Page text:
How to Bake Flat Cake Layers

in DIY, How-To

How To Bake A Flat Cake

I’m not sure there will ever come a day when baking isn’t magical to me. I still get giddy when I turn on the oven light, peek through the glass to see biscuits doubling in size. Or when a waif of baking banana bread skips through the house and under my little nose. Baking is my magic.

I love the trust and faith we must have in a recipe, in the ratio and in the ingredients. We trust that those ingredients will interact, react and transform into something so beautifully delicious.

Having just whispered all those sweet words of nothing, I’ll admit I’m not really a cake-maker-type girl. I’m not sure if a single layered-cake even lives on this blog. I’m pretty sure it has everything to do with me being an impatient person and thinking cake decorating is a little tedious. But when I want cake inspo, I turn to Sara from Matchbox Kitchen. She makes some insanely pretty cakes. One thing I LOVE about her cakes is how they’re all perfectly cylinder. The tops are completely flat. Flat cake tops are all the rage in the cake world.

Cake layers usually dome on us, rising right in the center and then cracking. I think doming on a quick bread is beautiful. I love it. My friend and baker, Hourie, wouldn’t think to serve a quick bread that didn’t dome. Cakes are different, though. But not to worry because baking flat cake layers couldn’t be easier!

How To Bake A Flat Cake

Just like my last how-to, I’m a little insecure about this post. Do you know this already? Is this obvious?

You could take a serrated knife or this cake slicer thing (that looks like a gigantic cheese slicer) and lop off the top of the cake. I’ve done this before. But sort of annoying.

OR you could buy these even baking strips that go around your cake pans. But sort of a waste of money, especially since this method uses an old towel and a few safety pins.

To start, you want to cut strips that fit the sides of your cake pan.

Fun side note: Use an old CLEAN towel, not an old dirty towel. I almost ended up using one that I used to clean the bathroom with. I can’t imagine cleaning solutions on towel strips and in the oven with your cake is a good combo.

How To Bake A Flat Cake

Next, you want to dampen the towel strips and wring out any excess water.

Wrap them around the cake pans and secure them tightly with a few safety pins.

How To Bake A Flat Cake

Repeat that whole process with the second cake pan.

Oh and be sure to butter your cake pans, line the bottoms with a round of parchment and dust them with flour. So important.

How To Bake A Flat Cake

Add the cake batter to the pans and smack them down on the counter a few times. This will eliminate any air bubbles.

Put it in the oven and bake away.

How To Bake A Flat Cake

What’s happening here is that the moisture from towel is helping the cake bake more evenly, resulting in an even rise and a cake with a flat top.

When they come out, they’ll be perfectly flat. Ta-daaaaa!!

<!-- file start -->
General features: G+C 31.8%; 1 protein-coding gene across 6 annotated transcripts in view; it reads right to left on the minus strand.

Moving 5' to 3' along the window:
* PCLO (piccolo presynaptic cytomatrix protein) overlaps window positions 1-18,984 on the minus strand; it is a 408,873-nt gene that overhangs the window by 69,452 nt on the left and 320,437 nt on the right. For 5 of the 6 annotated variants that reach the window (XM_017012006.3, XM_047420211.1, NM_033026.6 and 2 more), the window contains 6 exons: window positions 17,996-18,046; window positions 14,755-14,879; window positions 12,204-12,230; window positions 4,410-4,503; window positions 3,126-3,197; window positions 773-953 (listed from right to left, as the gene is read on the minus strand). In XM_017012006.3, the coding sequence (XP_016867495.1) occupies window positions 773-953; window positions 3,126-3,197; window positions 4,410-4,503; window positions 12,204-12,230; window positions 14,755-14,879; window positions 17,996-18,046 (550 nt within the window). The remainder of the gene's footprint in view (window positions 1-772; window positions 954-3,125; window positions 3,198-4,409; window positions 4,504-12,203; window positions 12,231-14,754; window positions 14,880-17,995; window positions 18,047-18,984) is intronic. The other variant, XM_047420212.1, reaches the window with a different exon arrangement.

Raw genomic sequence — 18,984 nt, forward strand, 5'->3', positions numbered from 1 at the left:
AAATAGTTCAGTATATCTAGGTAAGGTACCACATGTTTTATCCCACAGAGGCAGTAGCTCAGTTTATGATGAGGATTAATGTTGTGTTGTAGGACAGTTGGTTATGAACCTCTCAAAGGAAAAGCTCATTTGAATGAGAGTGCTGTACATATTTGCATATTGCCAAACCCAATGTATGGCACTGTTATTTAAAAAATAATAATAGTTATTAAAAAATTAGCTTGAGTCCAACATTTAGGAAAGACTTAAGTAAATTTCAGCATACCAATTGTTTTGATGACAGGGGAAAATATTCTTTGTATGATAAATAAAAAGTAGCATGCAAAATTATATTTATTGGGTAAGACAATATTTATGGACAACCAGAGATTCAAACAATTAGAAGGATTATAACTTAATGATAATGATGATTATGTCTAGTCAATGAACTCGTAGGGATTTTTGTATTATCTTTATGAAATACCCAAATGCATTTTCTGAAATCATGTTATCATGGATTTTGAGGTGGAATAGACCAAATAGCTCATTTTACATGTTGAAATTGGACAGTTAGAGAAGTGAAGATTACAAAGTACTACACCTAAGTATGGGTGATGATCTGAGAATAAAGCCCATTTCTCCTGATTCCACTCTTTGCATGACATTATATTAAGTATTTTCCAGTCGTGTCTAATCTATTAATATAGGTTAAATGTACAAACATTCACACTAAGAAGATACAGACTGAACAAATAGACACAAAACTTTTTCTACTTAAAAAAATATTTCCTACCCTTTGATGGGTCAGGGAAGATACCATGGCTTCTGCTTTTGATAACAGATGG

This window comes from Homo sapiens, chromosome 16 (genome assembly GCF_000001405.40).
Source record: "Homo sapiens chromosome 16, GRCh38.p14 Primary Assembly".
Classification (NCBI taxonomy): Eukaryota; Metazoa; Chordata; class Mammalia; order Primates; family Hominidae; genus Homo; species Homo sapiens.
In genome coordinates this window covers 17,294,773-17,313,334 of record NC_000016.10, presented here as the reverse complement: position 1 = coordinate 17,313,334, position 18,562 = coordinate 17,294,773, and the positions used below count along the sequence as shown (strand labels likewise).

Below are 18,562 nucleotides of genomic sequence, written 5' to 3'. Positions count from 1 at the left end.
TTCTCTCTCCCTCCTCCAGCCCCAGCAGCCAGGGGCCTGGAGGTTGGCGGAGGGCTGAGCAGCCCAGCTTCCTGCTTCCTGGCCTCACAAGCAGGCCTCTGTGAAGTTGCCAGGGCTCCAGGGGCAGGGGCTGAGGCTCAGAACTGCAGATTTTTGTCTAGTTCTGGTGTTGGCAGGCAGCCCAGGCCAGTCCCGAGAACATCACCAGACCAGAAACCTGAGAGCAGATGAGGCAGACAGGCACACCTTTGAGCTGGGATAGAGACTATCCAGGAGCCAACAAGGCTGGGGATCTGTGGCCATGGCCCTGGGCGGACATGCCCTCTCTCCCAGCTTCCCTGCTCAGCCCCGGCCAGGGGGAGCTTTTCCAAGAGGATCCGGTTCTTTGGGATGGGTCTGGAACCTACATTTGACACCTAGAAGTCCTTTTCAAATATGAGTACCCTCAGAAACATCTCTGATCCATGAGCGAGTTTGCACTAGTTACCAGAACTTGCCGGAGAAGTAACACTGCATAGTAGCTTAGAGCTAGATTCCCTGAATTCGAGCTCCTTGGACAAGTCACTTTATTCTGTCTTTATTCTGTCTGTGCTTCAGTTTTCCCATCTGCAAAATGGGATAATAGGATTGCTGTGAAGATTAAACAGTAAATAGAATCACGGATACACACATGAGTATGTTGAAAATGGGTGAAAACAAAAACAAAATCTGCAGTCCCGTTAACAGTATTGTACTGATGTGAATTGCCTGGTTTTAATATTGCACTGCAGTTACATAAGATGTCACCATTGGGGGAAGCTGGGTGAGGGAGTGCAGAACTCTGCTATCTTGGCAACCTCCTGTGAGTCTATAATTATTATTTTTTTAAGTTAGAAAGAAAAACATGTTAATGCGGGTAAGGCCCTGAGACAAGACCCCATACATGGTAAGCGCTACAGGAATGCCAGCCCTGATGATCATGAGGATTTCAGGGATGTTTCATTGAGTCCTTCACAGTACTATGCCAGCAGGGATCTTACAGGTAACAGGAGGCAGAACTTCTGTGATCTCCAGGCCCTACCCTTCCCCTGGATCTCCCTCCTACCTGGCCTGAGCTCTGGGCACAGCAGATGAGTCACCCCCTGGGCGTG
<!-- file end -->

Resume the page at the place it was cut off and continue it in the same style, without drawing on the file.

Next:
{ 166 comments… read them below or add one }

Laurie September 23, 2014 at 12:50 pm

I’m so excited to try this!!!!

Reply

hueydude September 26, 2014 at 7:10 am

Happily, this technique works as advertised. All these years, all that wasted cake! These baking strips have been around forever. I guess i wasn’t paying attention.

BtW….I found it necessary to rotate my pans midway to cook evenly. Or it could be my old oven…

Reply

Kelsea Knight September 26, 2014 at 8:16 pm

Thank you so much! It actually worked

Reply

Michelle October 2, 2014 at 7:50 am

Thank you so much, it worked! I didn’t have any spare towels, so I tore a strip of fabric and folded it a couple of times.

Reply

Cheryl October 3, 2014 at 2:48 am

Thank you so much for the towel tip, I makes loadsa cakes ,wish I’d known about it before.

Reply

Jenny October 10, 2014 at 9:43 am

Thank you so much for sharing. My cakes are finally perfect. Give yourself some credit, I’m sure you make wonderful cakes. Bake away girlfriend.

Reply

Ashley October 11, 2014 at 12:16 am

Would this work with a square glass pan? I’m in a bit of a hurry and don’t have any metal pans to work with at the moment..

Reply

Adrianna Adarme October 11, 2014 at 9:43 am

I’m not completely sure. But my instinct is that the towel won’t be able to go through the glass. I highly doubt it’ll work with glass.

Reply

Megan October 15, 2014 at 8:47 pm

Do you think this would work with springform pans?

Reply

Adrianna Adarme October 16, 2014 at 2:59 pm

Umm…yes I do think it’ll work. It should!

Reply

Adele K. Raines November 2, 2014 at 9:20 am

I am in the process of making my own strips. Fortunately I had a large piece of material from a project I did many years ago. So I am making a set of three. (a just in case extra one)

Every site gives you the width and height of the cake pan. No one gives the circumference of the cake pans. So in making my own strips, I also need the circumference for both the 9″ and 8″ pans. Anyone know off the top of your head. Math is not my best subject. In fact not my subject at all.

Reply

Jason November 17, 2014 at 12:45 pm

You just take the size of the pan (which is the diameter) and multiply by 3.2 (for the math inclined, that’s pi, rounded up to take into account the thickness of the pan material itsself).

In your case, they’d be 28.8″ and 25.5″ respectively.

Reply

priya November 4, 2014 at 8:17 am

Hi wats the measurements of your cake pan. i didnt even get a flat top with my non stick one..tried a lot. Thinking of buying a new one.please do reply
Ardra

Reply

Adrianna Adarme November 4, 2014 at 8:59 am

Mine was a 9-inch cake pan – but the size shouldn’t really matter.

Reply

priya November 4, 2014 at 3:52 pm

Thank you. Is that a 20 x 9inch pan?

Reply

Joy November 15, 2014 at 12:06 pm

Mysterious blogger lady, if this works I’ll live you forever. Seriously.

Reply

Leave a Comment

{ 11 trackbacks }

Previous post:

Next post: